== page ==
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The Parmo or Teesside Parmesan[1] is a breaded cutlet dish originating in Middlesbrough and a popular item of take-away food in the North East of England. Similar to a schnitzel, it traditionally consisted of pork in breadcrumbs topped with a white béchamel/Parmesan sauce and, despite the name, usually Cheddar cheese; there are many variations, including non-pork cutlets. The Teesside version differs from the Italian Parmesan which is made with veal and uses Gruyère cheese instead of béchamel sauce.[2]



The parmo is said to have been created by Nicos Harris, a chef with the American army in World War II. He was wounded in France, but was brought to the United Kingdom to be treated in a British hospital. Eventually, he moved to Middlesbrough and opened a restaurant on Linthorpe Road, where he created the parmo at The American Grill in 1958. His son-in-law, Caramello, still lived in Teesside as of 2014, continuing the family tradition.[3]

Supermarket sales[edit]

In 2009, supermarket chain Asda started selling parmos in their shops in Teesside. They claimed they were selling 6,000 chicken parmos a week, making them at the time the shop's fastest-selling line. Asda later expanded this line to branches outside Teesside.[4][5]


A "meat feast" parmo from Stockton on Tees

Common parmo variants include additional toppings and preparations of the meat. These include:

  • Parmo hotshot - chicken or pork topped with cheese, pepperoni, peppers, garlic butter and chilli
  • Parmo Kiev - chicken only topped with cheese, garlic butter, and mushrooms
  • Parmo Italia - chicken or pork topped with cheese, garlic butter and ham, with a further topping of mozzarella cheese
  • Meat feast parmo - chicken or pork topped with pepperoni, chicken and ham
  • Parmo Zeno - chicken or pork topped with cheese and onions

Due to its size, a full parmo is usually served in a pizza box with any accompanying chips and salad, although a large round polystyrene tray is also common.

Nutritional information[edit]

In 2007, North Yorkshire Trading Standards conducted a survey of 25 fast food dishes. A large parmo with chips and salad they tested contained about 2600 calories and 150g of fat.[6]

In popular culture[edit]

  • The parmo appeared on ITV's Saturday Cooks! on 15 December 2007, and was cooked by Antony Worrall Thompson, with guidance from Tamsinne Hatfield, who originally brought the recipe to the attention of the chef.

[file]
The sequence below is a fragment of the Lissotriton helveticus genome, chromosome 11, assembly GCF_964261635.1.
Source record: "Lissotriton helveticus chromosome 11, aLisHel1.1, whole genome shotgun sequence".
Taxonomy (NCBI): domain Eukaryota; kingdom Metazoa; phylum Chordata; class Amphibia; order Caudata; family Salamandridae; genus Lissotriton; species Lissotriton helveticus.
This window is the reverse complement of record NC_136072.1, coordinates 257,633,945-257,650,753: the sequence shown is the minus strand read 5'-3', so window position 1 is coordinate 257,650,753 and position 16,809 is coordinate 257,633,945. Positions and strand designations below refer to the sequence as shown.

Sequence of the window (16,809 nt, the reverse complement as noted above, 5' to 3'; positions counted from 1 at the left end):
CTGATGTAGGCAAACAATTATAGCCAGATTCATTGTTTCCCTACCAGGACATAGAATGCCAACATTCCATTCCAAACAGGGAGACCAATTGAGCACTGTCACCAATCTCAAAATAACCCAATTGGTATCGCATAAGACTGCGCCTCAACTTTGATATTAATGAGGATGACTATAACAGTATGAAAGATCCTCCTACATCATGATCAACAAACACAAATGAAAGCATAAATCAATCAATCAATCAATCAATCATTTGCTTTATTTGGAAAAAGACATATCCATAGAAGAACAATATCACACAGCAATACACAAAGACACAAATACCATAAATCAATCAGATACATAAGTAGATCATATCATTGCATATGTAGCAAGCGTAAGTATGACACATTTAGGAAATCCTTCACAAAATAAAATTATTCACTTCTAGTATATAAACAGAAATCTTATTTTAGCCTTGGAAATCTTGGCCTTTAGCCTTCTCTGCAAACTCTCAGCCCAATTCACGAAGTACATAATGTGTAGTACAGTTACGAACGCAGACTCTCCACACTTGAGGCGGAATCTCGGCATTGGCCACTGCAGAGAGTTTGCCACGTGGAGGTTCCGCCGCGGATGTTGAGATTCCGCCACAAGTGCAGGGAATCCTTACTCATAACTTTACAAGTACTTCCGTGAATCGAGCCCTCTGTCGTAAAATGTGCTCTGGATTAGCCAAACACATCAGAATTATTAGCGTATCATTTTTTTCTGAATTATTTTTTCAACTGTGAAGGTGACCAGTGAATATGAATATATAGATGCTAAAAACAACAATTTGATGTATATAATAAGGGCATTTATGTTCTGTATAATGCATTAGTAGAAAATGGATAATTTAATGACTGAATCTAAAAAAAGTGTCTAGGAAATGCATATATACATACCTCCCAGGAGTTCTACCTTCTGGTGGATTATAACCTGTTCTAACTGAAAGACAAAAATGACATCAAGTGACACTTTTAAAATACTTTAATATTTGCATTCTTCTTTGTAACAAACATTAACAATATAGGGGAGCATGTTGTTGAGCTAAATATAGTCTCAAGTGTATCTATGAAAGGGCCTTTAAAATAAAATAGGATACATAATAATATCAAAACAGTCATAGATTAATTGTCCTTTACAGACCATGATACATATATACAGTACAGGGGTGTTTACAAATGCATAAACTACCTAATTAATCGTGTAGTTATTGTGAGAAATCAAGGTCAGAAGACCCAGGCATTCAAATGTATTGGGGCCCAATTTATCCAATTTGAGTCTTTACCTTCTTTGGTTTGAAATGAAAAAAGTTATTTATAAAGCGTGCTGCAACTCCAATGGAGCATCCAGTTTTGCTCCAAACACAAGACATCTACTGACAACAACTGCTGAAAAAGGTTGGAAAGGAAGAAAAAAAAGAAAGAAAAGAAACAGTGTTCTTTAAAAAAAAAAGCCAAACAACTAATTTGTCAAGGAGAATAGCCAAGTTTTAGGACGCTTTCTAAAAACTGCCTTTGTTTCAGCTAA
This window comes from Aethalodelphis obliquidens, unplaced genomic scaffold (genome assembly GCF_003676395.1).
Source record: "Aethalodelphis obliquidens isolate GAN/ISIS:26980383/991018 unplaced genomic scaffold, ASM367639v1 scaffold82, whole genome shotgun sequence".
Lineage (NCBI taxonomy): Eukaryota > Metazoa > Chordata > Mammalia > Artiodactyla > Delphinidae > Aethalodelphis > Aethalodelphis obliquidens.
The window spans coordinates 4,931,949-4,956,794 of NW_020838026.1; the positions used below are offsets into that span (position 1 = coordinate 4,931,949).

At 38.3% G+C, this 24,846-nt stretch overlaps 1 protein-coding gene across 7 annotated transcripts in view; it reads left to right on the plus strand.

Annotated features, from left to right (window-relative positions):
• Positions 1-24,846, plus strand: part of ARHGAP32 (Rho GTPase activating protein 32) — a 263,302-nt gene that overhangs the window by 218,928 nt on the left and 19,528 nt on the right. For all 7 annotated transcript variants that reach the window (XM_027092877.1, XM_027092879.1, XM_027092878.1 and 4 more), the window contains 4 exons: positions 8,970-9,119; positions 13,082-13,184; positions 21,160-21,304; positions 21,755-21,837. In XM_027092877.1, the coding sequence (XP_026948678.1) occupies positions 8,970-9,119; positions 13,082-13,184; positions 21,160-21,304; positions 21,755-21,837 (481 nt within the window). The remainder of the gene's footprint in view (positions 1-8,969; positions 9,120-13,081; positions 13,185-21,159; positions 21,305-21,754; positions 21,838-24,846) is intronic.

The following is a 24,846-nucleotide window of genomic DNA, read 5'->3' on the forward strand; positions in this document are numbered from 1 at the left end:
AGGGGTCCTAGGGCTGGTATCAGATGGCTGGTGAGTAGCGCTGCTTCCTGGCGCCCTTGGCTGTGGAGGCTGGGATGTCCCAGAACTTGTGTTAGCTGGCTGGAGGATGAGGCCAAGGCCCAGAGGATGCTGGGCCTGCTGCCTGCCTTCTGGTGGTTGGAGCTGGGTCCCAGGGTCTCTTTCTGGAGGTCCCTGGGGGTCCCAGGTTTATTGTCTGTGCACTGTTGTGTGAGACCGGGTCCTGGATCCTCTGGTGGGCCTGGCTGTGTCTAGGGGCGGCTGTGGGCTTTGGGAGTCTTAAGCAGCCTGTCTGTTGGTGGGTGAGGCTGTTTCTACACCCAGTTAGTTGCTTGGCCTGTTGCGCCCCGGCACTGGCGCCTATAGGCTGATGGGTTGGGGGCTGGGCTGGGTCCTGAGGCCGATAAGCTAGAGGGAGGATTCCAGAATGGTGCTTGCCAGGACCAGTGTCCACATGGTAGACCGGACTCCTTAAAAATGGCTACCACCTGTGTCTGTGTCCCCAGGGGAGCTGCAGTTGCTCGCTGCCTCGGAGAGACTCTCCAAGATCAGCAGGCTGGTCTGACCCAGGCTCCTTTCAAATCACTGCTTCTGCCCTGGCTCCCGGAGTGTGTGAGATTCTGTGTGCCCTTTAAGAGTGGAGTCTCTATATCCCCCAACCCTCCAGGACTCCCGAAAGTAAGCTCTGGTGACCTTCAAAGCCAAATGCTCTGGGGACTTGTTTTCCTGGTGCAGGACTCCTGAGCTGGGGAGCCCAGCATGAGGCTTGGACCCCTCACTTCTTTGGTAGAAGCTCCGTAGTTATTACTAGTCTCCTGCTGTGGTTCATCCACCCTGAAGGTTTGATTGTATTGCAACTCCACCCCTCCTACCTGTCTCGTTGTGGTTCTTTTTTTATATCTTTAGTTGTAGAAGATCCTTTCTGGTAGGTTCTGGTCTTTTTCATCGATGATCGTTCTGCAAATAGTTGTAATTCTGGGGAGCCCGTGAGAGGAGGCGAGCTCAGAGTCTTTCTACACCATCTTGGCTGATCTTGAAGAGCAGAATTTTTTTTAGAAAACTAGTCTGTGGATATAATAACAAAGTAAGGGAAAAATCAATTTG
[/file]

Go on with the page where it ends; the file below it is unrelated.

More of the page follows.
• The Parmesan appeared on Channel 4's Ruth Watson's Hotel Rescue programme on 14 October 2009 from the Kenbarry Hotel/The Blackpool, Blackpool where Ruth described it as "the antichrist of cooking".
  • The parmo was the subject of a question in the TV quiz show Eggheads on 13 November 2009. In the final round, when asked the region from which the parmo originates, the challenging team incorrectly answered East Anglia, in preference to North Wales and the correct answer Teesside. The incorrect answer given meant the Eggheads won that particular day's contest. Teesside was misspelled 'Teeside'.[by whom?]
  • On 30 May 2010, a small parmo was served as a starter in an edition of Channel 4's Come Dine with Me filmed in Darlington.
  • On 27 January 2013, hosts Tim Lovejoy and Simon Rimmer on Sunday Brunch presented Teesside native and former X Factor contestant Amelia Lily with a chicken parmo on the show.
  • On 8 March 2018, MasterChef UK Series 14 contestant Anthony O'Shaughnessy served a Teesside-style Chicken Parmo as part of a two-course menu inspired by the North-East of England. The dish was judged by previous winners of the show and was very highly rated despite its 'hideous' appearance. The Parmo became an overnight sensation and #ChickenParmo became the top trending topic on Twitter in the United Kingdom. The exposure of the Parmo led to supermarket chain Asda stocking a 'Parmo Kit' to cater for surge in demand in selected stores.

See also[edit]


  1. ^ "BBC - Tees Parmo! - Teeside Parmesan recipe". Retrieved 2018-01-16.
  2. ^ "BBC - Tees Parmo! - Italian Parmesan recipe". Retrieved 2018-01-16.
  3. ^ "Teesside's fast food sensation". BBC. 2011-11-06. Retrieved 2014-08-20.
  4. ^ "Parmos flying off store shelves". BBC News. 2009-07-22. Retrieved 2014-08-20.
  5. ^ Hancox, Dan (2009-10-09). "The 'parmo' goes national". The Guardian. Retrieved 2014-08-20.
  6. ^ Hudson, Jeff (June 2007). "A project to ascertain the energy, fat and salt levels, in a selection of takeaway ready meals obtained from outlets in North Yorkshire". North Yorkshire County Council Trading Standards Service. North Yorkshire County Council. Archived from the original on 2013-09-21.

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